7 December 2020
WRI Report Assesses Progress, Opportunities to Align Emissions Trajectories with 1.5°C
Photo Credit: Ehud Neuhaus on Unsplash
story highlights

The report assesses progress towards 2030 and 2050 emissions reduction targets across 21 benchmark indicators in the power, buildings, industry, transport, forests, and agricultural sectors.

The report finds progress on fifteen indicators, with two indicators showing a sufficient pace of progress to achieve the 1.5°C goal, and two indicators headed “in the wrong direction altogether”.

The report emphasizes that with targeted proactive investment it is still possible to achieve the 1.5°C target.

The World Resources Institute (WRI) and ClimateWorks Foundation have released a report that assesses progress and opportunities to align emissions trajectories with the global average temperature increase of 1.5°C above preindustrial levels. The publication explores global and country-level emissions progress across six key sectors.

The report titled, ‘State of Climate Action: Assessing Progress toward 2030 and 2050,’ evaluates progress towards 2030 and 2050 emissions reduction targets across 21 benchmark indicators developed by the Climate Action Tracker and WRI in the power, buildings, industry, transport, forests, and agricultural sectors. According to the report, two benchmark indicators – agricultural crop yields and ruminant meat consumption – show an historic rate of change sufficient to meet emissions reduction targets. Thirteen of the indicators, including the share of renewables in electricity generation, energy intensity of buildings, carbon intensity of cement production, share of electric vehicles in annual new car sales, and gross tree cover gain, present “change headed in the right direction,” but at a pace too slow to achieve the targets. Two of the indicators – deforestation and emissions from agricultural production – show historic rates of change headed in the wrong direction. Four indicators do not offer sufficient data for analysis.

WRI highlights some of the impacts of climate change, such as the spread of wildfires, increased intensity of storms and heatwaves, the breakup of ice sheets, and disappearance of glaciers. In order to limit warming to 1.5°C, WRI states, global emissions must be halved by 2030, which will require significant financial investment, technology transfer, and capacity building in developing countries. Halving emissions by 2030 also requires a fivefold acceleration in the share of renewables in electricity generation, the increase of annual tree cover gain, and the phase out of coal in electricity generation. Additionally, the carbon intensity of electricity generation will need to be reduced by a factor of three, the uptake of electric vehicles will need to increase 22 times the rate of uptake from recent years, and the share of low-carbon fuels must increase eightfold.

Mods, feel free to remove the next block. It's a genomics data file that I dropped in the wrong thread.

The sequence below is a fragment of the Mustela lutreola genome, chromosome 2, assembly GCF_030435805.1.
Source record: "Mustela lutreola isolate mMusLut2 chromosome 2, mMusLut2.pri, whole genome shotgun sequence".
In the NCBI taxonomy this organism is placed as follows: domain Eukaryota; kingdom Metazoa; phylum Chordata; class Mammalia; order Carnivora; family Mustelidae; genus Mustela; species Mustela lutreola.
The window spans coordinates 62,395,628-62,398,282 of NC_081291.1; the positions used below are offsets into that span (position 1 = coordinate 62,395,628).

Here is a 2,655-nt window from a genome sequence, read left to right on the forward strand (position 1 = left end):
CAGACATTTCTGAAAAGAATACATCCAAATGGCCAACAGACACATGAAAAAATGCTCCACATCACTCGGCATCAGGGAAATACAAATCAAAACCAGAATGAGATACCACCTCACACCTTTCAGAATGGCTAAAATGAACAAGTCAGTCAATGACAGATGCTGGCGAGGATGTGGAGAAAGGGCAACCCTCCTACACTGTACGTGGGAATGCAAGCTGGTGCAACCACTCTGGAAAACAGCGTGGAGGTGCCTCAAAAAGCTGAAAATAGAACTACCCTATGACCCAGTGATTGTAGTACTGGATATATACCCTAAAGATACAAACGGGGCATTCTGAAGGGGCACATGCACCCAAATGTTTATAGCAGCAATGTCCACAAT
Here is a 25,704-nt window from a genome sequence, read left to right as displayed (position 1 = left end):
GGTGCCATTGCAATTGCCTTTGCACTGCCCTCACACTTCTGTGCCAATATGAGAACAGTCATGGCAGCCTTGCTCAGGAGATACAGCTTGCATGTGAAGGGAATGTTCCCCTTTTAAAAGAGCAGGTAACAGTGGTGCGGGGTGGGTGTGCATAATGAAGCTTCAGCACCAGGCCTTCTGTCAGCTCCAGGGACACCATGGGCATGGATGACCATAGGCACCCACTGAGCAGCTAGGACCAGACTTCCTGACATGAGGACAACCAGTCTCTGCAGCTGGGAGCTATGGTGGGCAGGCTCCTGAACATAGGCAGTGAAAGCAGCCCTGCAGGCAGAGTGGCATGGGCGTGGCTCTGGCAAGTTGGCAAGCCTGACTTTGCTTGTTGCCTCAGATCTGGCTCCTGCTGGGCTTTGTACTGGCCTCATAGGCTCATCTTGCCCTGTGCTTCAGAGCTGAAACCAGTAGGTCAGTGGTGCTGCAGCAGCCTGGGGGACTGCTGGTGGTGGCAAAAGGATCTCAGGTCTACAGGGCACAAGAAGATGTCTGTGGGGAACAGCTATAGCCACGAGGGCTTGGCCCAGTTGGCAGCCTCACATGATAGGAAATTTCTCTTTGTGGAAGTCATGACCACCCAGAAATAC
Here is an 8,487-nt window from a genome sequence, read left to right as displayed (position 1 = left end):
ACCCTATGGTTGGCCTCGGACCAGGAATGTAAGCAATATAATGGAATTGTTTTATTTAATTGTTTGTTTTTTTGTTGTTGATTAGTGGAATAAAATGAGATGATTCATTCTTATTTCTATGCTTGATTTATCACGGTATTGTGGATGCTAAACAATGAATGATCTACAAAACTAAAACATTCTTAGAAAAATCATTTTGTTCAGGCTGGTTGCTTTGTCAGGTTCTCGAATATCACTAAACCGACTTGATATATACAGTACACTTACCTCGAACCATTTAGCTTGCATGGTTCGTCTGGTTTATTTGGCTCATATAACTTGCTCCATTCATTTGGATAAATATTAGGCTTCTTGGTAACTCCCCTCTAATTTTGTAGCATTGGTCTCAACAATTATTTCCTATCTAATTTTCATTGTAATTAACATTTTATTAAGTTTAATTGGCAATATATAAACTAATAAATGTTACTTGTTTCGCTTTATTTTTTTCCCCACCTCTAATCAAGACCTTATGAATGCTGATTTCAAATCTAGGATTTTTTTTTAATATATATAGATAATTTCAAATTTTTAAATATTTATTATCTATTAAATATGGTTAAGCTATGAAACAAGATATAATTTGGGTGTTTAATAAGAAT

The report notes that exponential systemic change is achievable, proven by transitions caused by the advent of technology in cars, telephones, and computers. While climate finance has increased significantly across the public, private, and philanthropic sectors, the report argues it has not yet achieved the scale needed to revolutionize energy, transportation, and energy efficiency, and protect forests. The report states an estimated USD 1.6 trillion – 3.8 trillion is needed on an annual basis through 2050 to transform the global energy sector alone.

As countries update their nationally determined contributions (NDCs) ahead of the Glasgow Climate Change Conference and develop long-term low-emission development strategies (LEDS), and trillions of dollars are mobilized to support COVID-19 recovery, the opportunity still exists to achieve the ambitions of the Paris Agreement on climate change, the report notes. This, WRI emphasizes, will require smart and proactive investments in key sectors. [Publication: State of Climate Action: Assessing Progress Toward 2030 and 2050] [WRI Press Release]

By Gabriel Gordon-Harper, Thematic Expert on Climate Change and Sustainable Energy

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